If you need any help and don't mind disclosing personal information to me, please feel free to contact me.
 

Jufo

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I've seen this before. What you should look at is the distribution of individual cards for your hands. What is the frequency of each card by rank out of all the hands you were dealt? How does this compare to the dealer's distribution? See if you are playing with a "short deck."

If you need any help and don't mind disclosing personal information to me, please feel free to contact me.

Hi, I already conducted a battery of statistical tests to the data, including those you mentioned. I didn't find anything special and didn't get any specific direction as to what to focus on. For different tests I obtained p-values around 0.01 ... 0.05 range which would still classify as bad luck and are in line with my loss rate. That being said I only did the statistical tests to a sample data of size of ~1000 hands. The reason is that it was extremely time-consuming to manually write all the hands to Excel so even adding 1000 hands took forever. I might go back to look if there is a way to incorporate a larger number of hand details to Excel.

Thanks for the offer to help, it might be turn out very useful. I don't mind disclosing personal details but I still have to update my analysis a bit so that it is organized enough for others to review.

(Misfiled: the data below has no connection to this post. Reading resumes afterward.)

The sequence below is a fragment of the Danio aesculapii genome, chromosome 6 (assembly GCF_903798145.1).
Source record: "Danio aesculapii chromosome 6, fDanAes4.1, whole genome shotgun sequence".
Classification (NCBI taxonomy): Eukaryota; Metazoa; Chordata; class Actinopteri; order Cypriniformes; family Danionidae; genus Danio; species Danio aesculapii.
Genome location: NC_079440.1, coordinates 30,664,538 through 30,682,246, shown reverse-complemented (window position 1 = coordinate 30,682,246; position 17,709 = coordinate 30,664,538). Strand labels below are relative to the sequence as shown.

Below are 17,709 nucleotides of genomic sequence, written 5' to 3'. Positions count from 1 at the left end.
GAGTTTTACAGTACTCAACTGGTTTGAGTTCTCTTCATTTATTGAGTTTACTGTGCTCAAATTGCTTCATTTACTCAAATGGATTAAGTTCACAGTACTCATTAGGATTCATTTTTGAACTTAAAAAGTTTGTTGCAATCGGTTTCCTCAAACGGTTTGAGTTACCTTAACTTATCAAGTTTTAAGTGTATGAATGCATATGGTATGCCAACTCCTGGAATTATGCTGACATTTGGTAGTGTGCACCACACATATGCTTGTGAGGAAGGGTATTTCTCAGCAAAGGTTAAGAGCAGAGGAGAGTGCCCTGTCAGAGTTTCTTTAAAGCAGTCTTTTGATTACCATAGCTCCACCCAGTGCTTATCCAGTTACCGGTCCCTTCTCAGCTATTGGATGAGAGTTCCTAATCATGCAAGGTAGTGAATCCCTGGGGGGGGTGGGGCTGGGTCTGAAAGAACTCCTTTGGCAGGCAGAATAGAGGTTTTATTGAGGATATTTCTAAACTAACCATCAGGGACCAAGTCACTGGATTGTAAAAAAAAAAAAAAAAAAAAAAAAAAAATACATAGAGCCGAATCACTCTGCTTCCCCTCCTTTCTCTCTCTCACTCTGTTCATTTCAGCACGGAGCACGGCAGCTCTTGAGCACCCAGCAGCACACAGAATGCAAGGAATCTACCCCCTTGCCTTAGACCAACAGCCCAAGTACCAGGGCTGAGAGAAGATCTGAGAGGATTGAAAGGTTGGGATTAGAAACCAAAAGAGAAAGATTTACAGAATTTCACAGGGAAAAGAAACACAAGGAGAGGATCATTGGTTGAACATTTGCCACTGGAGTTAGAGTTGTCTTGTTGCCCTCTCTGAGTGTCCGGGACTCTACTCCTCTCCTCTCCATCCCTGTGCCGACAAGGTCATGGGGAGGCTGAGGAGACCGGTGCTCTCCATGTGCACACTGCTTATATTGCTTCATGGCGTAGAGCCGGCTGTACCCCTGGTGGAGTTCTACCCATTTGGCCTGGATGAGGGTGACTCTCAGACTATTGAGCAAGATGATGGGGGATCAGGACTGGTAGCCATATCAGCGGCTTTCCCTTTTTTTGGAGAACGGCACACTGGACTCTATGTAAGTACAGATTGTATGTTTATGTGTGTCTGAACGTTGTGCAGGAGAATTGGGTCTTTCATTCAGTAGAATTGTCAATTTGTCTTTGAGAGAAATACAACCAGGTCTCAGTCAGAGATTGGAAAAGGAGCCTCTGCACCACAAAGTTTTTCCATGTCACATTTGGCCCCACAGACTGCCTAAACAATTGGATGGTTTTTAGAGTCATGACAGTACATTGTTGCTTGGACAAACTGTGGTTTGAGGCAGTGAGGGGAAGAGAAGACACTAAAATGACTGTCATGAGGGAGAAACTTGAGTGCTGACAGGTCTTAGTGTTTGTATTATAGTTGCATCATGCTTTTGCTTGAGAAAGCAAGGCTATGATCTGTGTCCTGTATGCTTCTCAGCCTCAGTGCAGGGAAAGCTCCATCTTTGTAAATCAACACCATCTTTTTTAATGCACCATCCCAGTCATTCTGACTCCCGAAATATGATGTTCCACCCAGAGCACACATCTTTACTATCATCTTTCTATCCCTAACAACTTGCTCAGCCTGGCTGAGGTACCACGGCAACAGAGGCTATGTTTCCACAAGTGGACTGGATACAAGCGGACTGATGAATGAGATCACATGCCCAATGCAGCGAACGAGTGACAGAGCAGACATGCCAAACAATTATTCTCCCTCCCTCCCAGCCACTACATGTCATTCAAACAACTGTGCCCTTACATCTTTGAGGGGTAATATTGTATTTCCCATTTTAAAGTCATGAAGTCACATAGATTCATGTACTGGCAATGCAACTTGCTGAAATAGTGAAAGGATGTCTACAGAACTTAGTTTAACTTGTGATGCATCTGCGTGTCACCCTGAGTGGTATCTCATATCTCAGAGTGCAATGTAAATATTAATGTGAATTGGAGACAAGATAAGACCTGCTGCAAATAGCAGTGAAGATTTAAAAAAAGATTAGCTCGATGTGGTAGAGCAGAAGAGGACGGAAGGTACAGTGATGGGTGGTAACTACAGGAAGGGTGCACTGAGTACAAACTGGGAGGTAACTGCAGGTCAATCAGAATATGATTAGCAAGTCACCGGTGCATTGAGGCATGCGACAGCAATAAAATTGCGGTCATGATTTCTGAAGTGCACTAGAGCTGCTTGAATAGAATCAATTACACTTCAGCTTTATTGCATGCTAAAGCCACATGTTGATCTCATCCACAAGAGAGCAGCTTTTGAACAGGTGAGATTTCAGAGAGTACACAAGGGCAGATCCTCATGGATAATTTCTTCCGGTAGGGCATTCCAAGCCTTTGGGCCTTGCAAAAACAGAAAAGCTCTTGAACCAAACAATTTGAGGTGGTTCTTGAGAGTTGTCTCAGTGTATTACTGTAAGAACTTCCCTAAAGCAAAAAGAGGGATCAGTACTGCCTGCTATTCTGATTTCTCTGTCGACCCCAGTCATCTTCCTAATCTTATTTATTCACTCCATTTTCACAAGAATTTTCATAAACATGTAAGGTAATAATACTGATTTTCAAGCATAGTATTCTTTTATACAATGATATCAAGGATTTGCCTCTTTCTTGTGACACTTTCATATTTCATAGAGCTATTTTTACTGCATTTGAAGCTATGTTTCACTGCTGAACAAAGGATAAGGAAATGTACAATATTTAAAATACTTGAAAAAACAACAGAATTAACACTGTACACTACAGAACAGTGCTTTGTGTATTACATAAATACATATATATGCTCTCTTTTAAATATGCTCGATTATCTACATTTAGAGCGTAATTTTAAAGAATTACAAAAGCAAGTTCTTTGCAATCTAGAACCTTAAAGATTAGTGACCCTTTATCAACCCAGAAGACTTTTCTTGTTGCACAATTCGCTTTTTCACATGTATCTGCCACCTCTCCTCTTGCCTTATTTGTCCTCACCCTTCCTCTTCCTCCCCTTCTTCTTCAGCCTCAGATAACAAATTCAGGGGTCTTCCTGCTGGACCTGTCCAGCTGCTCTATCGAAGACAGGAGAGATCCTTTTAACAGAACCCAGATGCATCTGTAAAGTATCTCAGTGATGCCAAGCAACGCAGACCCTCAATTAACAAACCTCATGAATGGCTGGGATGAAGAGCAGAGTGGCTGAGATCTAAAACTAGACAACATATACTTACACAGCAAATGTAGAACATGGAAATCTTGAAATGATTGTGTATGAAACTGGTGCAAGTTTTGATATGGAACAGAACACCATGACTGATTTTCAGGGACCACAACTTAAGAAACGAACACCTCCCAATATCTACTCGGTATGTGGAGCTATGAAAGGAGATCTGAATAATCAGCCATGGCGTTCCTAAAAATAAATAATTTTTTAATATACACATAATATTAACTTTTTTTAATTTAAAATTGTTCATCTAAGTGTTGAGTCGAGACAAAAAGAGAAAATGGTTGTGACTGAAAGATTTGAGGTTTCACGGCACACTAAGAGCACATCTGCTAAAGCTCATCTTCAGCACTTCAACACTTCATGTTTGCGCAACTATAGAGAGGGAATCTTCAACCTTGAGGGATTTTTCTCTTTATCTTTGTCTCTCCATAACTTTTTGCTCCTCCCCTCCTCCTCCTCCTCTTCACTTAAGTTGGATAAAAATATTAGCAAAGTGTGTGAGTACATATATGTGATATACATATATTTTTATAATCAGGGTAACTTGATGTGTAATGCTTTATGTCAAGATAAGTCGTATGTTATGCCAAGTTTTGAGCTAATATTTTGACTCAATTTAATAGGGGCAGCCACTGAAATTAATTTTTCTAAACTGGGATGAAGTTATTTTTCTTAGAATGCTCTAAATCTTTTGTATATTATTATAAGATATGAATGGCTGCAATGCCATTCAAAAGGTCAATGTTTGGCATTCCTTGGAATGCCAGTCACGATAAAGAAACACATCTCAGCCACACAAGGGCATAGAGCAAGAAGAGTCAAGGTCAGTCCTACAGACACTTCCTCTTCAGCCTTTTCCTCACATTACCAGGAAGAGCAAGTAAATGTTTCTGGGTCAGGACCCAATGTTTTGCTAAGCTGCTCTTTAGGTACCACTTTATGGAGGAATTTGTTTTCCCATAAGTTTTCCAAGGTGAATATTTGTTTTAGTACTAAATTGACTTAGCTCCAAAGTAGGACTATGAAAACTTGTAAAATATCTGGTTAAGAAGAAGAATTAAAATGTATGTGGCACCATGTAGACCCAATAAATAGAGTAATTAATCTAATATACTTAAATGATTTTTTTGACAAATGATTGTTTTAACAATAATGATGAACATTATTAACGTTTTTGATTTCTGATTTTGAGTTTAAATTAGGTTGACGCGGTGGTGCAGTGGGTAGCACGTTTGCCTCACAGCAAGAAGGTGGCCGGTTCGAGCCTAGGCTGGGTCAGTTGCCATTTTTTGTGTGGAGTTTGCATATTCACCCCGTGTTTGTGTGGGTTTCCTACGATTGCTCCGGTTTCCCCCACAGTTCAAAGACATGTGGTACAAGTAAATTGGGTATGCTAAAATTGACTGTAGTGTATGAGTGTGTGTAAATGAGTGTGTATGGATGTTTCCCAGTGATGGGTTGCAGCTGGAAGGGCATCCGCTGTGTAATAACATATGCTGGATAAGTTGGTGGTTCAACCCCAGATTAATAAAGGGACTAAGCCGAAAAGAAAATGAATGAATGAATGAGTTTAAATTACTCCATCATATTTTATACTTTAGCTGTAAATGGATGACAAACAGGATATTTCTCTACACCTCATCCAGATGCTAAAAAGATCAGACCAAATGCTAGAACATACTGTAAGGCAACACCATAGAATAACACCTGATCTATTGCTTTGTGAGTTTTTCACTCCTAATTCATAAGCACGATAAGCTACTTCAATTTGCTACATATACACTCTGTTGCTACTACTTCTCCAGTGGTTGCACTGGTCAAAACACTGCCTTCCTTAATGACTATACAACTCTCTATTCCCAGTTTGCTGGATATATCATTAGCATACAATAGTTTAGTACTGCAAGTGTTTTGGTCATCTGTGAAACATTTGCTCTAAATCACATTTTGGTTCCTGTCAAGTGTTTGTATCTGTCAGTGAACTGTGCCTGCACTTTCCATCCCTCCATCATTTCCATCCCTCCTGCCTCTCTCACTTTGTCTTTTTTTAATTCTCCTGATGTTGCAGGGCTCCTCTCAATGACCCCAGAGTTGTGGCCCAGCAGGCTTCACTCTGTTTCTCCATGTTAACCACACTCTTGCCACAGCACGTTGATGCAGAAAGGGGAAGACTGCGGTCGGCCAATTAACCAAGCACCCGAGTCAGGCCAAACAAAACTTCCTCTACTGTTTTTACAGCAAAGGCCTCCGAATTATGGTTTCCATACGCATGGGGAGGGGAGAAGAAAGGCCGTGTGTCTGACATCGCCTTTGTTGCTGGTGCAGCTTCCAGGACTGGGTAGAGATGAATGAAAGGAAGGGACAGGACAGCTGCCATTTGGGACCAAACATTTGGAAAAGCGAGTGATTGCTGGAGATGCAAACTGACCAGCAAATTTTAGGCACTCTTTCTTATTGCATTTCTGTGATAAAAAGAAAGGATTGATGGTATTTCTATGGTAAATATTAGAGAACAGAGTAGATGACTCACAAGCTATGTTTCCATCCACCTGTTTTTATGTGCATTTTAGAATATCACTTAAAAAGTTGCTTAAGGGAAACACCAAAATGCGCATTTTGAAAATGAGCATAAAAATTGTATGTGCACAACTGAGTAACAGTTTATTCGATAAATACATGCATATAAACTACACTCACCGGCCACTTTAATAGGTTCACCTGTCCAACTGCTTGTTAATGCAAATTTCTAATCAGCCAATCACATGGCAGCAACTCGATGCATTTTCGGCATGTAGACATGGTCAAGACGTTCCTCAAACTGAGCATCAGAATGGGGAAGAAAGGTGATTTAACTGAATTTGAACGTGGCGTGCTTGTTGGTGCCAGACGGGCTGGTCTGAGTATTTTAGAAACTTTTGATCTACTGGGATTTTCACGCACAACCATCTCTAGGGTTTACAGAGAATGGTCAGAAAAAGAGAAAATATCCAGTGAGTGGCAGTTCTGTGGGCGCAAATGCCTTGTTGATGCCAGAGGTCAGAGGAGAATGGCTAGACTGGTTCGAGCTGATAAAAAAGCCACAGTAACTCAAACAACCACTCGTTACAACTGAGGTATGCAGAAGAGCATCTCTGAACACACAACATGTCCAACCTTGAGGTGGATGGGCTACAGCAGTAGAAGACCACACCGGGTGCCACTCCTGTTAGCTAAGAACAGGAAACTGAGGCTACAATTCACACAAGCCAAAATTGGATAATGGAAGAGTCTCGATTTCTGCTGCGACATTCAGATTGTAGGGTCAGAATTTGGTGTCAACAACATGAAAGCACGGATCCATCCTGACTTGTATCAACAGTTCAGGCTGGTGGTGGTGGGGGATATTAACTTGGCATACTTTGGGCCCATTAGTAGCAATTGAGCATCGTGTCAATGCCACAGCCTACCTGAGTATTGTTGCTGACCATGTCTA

Jufo

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You can request your complete log files from the casino vendor, the logs should come as CSV files.

I have done that too, but they only sent me data that doesn't show hand contents, only sessions played. They said "unable to assist" when I asked the data in more detailed format.
 

mightymaron

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Well, exactly. For example, both the Wizard and TEliot both have "certified" 5 dimes Bonus Casino and did some statistical analysis on a number of games. In BLR craps, it was so obvious that the Wizard was able to complete his test after only 328 trials, and Teliot did a test over 74 trials (playing $7, the pass and placing all the numbers) to realize beyond a doubt that the software was completely rigged. It was alot easier to see a 46% HA vs a 1.4% one, after all.